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i This page applies to England, Wales and Scotland

Council tax arrears

What if I don’t pay my council tax?

If you don’t pay your council tax, your local authority can continue to take further action to recover the money you owe them. This may involve taking money directly from wages or benefits or getting an order to instruct court-appointed debt collectors.

signpost iconIn Northern Ireland households pay rates rather than council tax

If you’re in Northern Ireland, read our guide to dealing with rates arrears.

How local authorities collect unpaid council tax

If you don’t pay your council tax, the local authority can collect the money you owe by:

  • Taking payments straight from your wages using an attachment of earnings. This will be a fixed percentage of your take-home pay
  • Taking payments from your benefits. A maximum of £3.70 a week can be taken from income support, income-based jobseeker’s allowance, income-related employment and support allowance or pension credit. A maximum of 5% of your standard allowance can be deducted from universal credit
  • Applying for a liability order that will appoint enforcement agents

In Scotland, council tax covers sewage and water charges. These must be paid, even if you're eligible for a council tax reduction.

Find out more about court action for council tax debt in England & Wales and Scotland

Other actions councils can take to chase unpaid council tax

If you still don’t pay your council tax debts, the local authority has the right to take further action.

  • Securing the debt to your home using a charging order if you owe more than £1,000
  • Make you bankrupt if you owe more than £5,000 in England and Wales
  • Send you to prison for up to three months (only if you live in England). This is extremely rare, and only used where someone deliberately refuses to pay their council tax.

The local authority can’t send you to prison if any of the other methods above can be used instead

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Frequently asked questions about council tax debts

How long can you be chased for a council tax debt?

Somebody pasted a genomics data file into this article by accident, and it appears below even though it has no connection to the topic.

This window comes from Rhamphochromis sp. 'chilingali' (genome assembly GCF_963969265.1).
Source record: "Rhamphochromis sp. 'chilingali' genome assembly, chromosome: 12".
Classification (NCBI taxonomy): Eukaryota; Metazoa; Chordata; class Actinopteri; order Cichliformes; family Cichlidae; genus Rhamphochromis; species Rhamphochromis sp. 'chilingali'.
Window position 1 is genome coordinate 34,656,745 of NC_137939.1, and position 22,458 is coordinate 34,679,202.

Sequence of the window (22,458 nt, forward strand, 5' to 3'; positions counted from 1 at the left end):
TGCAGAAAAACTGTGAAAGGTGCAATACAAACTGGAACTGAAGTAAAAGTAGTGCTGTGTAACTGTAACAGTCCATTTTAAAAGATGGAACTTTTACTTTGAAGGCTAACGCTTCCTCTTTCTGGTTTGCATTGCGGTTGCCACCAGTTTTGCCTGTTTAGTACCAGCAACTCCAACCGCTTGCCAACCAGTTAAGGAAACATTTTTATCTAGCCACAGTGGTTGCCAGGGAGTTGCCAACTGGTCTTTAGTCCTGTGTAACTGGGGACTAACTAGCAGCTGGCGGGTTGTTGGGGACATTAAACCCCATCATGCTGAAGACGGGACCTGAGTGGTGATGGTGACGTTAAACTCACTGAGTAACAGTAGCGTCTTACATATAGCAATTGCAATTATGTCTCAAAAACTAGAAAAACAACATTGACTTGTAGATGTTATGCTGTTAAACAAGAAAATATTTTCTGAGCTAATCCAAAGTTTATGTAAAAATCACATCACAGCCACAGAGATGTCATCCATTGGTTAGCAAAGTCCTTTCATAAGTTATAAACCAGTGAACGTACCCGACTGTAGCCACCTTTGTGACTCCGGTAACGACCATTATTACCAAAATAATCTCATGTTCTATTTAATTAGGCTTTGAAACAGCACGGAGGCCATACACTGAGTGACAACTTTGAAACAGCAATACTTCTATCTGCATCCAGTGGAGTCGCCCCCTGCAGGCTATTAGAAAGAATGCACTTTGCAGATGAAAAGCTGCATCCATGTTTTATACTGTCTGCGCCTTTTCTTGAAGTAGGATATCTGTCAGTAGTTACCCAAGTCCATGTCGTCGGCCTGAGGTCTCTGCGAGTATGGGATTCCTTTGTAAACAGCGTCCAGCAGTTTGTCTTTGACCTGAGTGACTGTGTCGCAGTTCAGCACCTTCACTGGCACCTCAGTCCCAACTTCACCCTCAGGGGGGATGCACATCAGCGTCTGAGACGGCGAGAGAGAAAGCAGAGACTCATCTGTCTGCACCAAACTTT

Most types of debt become ‘statute barred’ or ‘prescribed’ after a period of time, if the creditor takes too long to recover the money owed. When a debt is statute barred or prescribed it effectively means the debt is written off because you can’t be forced to repay it.

  • In England, Wales and Northern Ireland, debts are statute barred after 6 years
  • In Scotland, debts are prescribed after five years

This doesn’t happen automatically and if a liability order or summary warrant is currently in place, your debt may remain active. Find out more about how debts are written off.

Can bailiffs force entry for council tax?

A bailiff in England or Wales can only force entry to your home if they have previously entered and you’ve signed a controlled goods agreement. This allows them to enter your home and take goods if you don’t make the agreed payments. Find out more about bailiff rights and powers.

Can I go to jail for not paying council tax?

In England, if you don’t pay what you’ve been ordered to pay by the court you could be imprisoned for up to three months. In practice, this is a last resort and very rare. Learn about which debts could lead you to being sent to prison.

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Council tax court summons

England and Wales

The liability order gives the local authority permission to take further action to collect the unpaid council tax. You can attend the hearing and tell the magistrate if a mistake has been made, or if your council tax has been paid in full before the hearing date.

You should keep in touch with the local authority before the hearing and ask them to agree to you paying the arrears in instalments.

Once a liability order has been issued, your local authority has several options to collect the unpaid council tax.

  • If your local authority starts court action, you’ll get a summons in the post. This will give you a date and time for a court hearing. An extra charge will be added to your bill at this point.
  • If you get a letter about council tax court action, contact us for advice
  • At the hearing, a magistrate will issue a liability order


If your local authority starts court action, they’ll apply to the sheriff court for a summary warrant, which is part of the diligence process. A fee of 10% of the outstanding council tax will also be added to your bill.

If you get a letter about council tax court action, contact us for advice straight away.

You’ll then be sent a charge for payment letter asking you to pay the amount due within 14 days.

The charge for payment comes with a form you can fill in to ask for a time to pay order. You must complete this form straight away and send it the sheriff’s office with an offer of payment.

It’s important your offer of payment is realistic, so use our online debt advice tool to work out how much you can afford.

If the local authority accepts your offer of payment, no more action will be taken, if you make the payments you’ve agreed to.

If you don’t apply for a time to pay order, or if you don’t make the payments you’ve agreed, your local authority has several options to collect the unpaid council tax.

The most common ways are:

  • Take payments straight from your wages using an earnings arrestment
  • Take money straight from your bank account using a bank arrestment

Sheriff officers can take goods from outside or inside your home, but this is only as a last resort if there are no other ways to collect the arrears.

Get help if you’re struggling to pay your council tax

If you've missed council tax payments or you're struggling to pay arrears, take two minutes to answer a few simple questions, so we can understand the best way to help you.